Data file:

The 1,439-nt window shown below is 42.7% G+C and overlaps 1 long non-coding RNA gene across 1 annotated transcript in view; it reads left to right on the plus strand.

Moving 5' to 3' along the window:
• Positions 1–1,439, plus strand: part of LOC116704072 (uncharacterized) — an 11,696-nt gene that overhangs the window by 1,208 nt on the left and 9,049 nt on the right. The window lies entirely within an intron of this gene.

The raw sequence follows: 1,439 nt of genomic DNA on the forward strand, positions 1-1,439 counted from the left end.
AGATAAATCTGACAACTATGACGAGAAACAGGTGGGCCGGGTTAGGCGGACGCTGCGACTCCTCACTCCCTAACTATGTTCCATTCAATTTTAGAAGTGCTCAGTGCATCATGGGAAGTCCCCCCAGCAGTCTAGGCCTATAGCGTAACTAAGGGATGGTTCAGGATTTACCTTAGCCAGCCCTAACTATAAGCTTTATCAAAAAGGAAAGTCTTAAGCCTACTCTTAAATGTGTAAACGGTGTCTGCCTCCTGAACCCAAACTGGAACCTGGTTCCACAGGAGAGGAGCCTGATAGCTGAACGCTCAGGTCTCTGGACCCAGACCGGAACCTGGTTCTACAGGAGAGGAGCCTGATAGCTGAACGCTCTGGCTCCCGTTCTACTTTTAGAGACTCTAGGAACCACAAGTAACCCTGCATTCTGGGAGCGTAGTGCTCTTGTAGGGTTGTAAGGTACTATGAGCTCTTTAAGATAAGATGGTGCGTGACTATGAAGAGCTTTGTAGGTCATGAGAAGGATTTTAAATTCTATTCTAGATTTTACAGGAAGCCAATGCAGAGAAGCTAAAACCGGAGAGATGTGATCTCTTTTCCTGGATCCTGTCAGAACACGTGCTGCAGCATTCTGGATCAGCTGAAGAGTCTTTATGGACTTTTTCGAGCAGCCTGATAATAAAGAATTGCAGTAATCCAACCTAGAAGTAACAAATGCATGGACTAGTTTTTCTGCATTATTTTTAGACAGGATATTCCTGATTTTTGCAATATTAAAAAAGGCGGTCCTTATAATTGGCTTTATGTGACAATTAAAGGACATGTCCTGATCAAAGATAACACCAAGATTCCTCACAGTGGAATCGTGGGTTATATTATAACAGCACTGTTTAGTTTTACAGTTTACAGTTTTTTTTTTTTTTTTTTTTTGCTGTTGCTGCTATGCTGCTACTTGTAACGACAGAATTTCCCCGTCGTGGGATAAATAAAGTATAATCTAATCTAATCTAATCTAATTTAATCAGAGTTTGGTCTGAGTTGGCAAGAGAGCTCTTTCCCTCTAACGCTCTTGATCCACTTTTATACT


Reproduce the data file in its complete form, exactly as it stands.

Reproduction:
The 1,439-nt window shown below is 42.7% G+C and overlaps 1 long non-coding RNA gene across 1 annotated transcript in view; it reads left to right on the plus strand.

Moving 5' to 3' along the window:
• Positions 1–1,439, plus strand: part of LOC116704072 (uncharacterized) — an 11,696-nt gene that overhangs the window by 1,208 nt on the left and 9,049 nt on the right. The window lies entirely within an intron of this gene.

The raw sequence follows: 1,439 nt of genomic DNA on the forward strand, positions 1-1,439 counted from the left end.
AGATAAATCTGACAACTATGACGAGAAACAGGTGGGCCGGGTTAGGCGGACGCTGCGACTCCTCACTCCCTAACTATGTTCCATTCAATTTTAGAAGTGCTCAGTGCATCATGGGAAGTCCCCCCAGCAGTCTAGGCCTATAGCGTAACTAAGGGATGGTTCAGGATTTACCTTAGCCAGCCCTAACTATAAGCTTTATCAAAAAGGAAAGTCTTAAGCCTACTCTTAAATGTGTAAACGGTGTCTGCCTCCTGAACCCAAACTGGAACCTGGTTCCACAGGAGAGGAGCCTGATAGCTGAACGCTCAGGTCTCTGGACCCAGACCGGAACCTGGTTCTACAGGAGAGGAGCCTGATAGCTGAACGCTCTGGCTCCCGTTCTACTTTTAGAGACTCTAGGAACCACAAGTAACCCTGCATTCTGGGAGCGTAGTGCTCTTGTAGGGTTGTAAGGTACTATGAGCTCTTTAAGATAAGATGGTGCGTGACTATGAAGAGCTTTGTAGGTCATGAGAAGGATTTTAAATTCTATTCTAGATTTTACAGGAAGCCAATGCAGAGAAGCTAAAACCGGAGAGATGTGATCTCTTTTCCTGGATCCTGTCAGAACACGTGCTGCAGCATTCTGGATCAGCTGAAGAGTCTTTATGGACTTTTTCGAGCAGCCTGATAATAAAGAATTGCAGTAATCCAACCTAGAAGTAACAAATGCATGGACTAGTTTTTCTGCATTATTTTTAGACAGGATATTCCTGATTTTTGCAATATTAAAAAAGGCGGTCCTTATAATTGGCTTTATGTGACAATTAAAGGACATGTCCTGATCAAAGATAACACCAAGATTCCTCACAGTGGAATCGTGGGTTATATTATAACAGCACTGTTTAGTTTTACAGTTTACAGTTTTTTTTTTTTTTTTTTTTTGCTGTTGCTGCTATGCTGCTACTTGTAACGACAGAATTTCCCCGTCGTGGGATAAATAAAGTATAATCTAATCTAATCTAATCTAATTTAATCAGAGTTTGGTCTGAGTTGGCAAGAGAGCTCTTTCCCTCTAACGCTCTTGATCCACTTTTATACT